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Former President Carter in the hospital; bracing for an arctic blast; politics show up for Veterans Day; trade and politics impact Wisconsin farmers; and a clever dog learns to talk some.

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65 years ago today, the federal government shut down Ellis Island, and the Supreme Court hears landmark case DACA; plus, former MA Gov. Deval Patrick might enter the Democratic primary race.

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Groups Oppose Plan to Allow ATVs in Utah National Parks

The National Park Service plans to allow all-terrain vehicles, such as ATVs and UTVs, to travel  access roads and back roads in Utah parks beginning in November. (muro/AdobeStock)
The National Park Service plans to allow all-terrain vehicles, such as ATVs and UTVs, to travel access roads and back roads in Utah parks beginning in November. (muro/AdobeStock)
October 3, 2019

MOAB, Utah – The peace and quiet of the back roads in many of Utah's national parks soon could be interrupted by the roar of all-terrain vehicles.

Utah conservation groups say a recent memo from the National Park Service directed Utah park superintendents, starting in November, to allow the vehicles, known as ATVs or UTVs, to travel on the same access roads and back roads as cars, trucks and SUVs.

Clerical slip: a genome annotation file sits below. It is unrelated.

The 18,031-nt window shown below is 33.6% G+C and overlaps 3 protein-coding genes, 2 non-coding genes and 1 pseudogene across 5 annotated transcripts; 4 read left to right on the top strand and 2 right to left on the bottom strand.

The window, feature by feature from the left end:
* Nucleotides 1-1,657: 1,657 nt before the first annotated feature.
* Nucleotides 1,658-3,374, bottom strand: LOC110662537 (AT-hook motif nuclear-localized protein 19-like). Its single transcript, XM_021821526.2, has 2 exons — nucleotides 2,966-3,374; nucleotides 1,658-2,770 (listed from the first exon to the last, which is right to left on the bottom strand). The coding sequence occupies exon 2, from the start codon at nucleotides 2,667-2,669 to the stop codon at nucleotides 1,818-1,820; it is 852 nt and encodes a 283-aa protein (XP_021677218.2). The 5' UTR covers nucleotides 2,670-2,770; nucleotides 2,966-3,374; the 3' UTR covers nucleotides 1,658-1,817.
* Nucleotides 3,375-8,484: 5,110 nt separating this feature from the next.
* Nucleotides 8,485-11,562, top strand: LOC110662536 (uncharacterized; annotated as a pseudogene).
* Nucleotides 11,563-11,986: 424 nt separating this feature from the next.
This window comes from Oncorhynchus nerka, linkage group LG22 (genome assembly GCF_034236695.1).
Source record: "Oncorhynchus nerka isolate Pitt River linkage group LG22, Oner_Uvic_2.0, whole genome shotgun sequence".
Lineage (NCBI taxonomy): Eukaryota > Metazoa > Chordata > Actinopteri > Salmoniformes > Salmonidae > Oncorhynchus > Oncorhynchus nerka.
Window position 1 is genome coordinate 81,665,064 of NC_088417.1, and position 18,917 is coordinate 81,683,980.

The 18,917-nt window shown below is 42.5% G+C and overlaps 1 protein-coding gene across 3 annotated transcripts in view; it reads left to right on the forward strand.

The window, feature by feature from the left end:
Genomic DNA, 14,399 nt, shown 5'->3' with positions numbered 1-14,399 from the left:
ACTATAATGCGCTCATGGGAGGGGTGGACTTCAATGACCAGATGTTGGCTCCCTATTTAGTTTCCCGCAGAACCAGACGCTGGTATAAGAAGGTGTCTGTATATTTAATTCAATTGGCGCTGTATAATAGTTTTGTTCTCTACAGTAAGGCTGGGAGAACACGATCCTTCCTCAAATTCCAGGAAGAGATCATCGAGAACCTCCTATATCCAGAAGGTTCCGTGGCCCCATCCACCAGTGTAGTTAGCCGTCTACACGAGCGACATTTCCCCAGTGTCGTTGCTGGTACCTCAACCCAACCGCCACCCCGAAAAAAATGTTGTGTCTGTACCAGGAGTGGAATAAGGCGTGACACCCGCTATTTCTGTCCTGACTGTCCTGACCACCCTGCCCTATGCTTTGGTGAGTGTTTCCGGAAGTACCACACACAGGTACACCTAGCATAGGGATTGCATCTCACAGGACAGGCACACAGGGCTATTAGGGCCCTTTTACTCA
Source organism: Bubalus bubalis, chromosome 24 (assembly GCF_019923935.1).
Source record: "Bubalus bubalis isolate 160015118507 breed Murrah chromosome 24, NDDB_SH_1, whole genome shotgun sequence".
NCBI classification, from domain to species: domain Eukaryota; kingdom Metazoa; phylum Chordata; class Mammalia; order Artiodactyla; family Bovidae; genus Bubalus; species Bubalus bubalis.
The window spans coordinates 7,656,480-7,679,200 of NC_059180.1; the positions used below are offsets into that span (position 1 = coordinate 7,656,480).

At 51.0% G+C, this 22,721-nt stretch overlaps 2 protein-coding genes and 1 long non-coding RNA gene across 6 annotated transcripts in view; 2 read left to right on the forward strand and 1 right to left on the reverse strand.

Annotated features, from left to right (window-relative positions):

Neal Clark, wildlands program director for the Southern Utah Wilderness Alliance, says it's a very bad idea.

"Just a terribly short-sighted decision from the administration,” he states. “They're off-road vehicles. They're intended to be used off road and they're just completely contrary to the purpose of the parks and why people visit and cherish them."

The memo instructs the parks to follow a 2008 Utah law that allows the state's more than 200,000 licensed off-road vehicles to travel on state and county roads.

The Park Service says any vehicle traveling off the roads would be issued a citation. The new rule only applies to parks in Utah, but conservationists fear the changes eventually could spread to other states.

Clark says in his experience, if off-road vehicles are allowed in the park, many drivers would likely venture into prohibited areas despite the regulations.

He adds that park rangers chasing them down to issue a ticket would do additional damage to the park. And he says the decision will be a nightmare for park maintenance, wildlife and the environment.

"We've certainly seen UTV use in southern Utah rapidly increase over the years,” he states. “We see a correlated increase in illegal use and destruction of natural resources. There's certainly a correlated environmental impact when you unleash these machines."

Off-road vehicles were previously barred from most national parks in Utah, but after years of lobbying by off-road groups and lawmakers, the Park Service is changing its policy.

Clark says the change is being made without any notice or opportunity for public comment. He says his group and other organizations are considering legal action to stop the move.

Mark Richardson, Public News Service - UT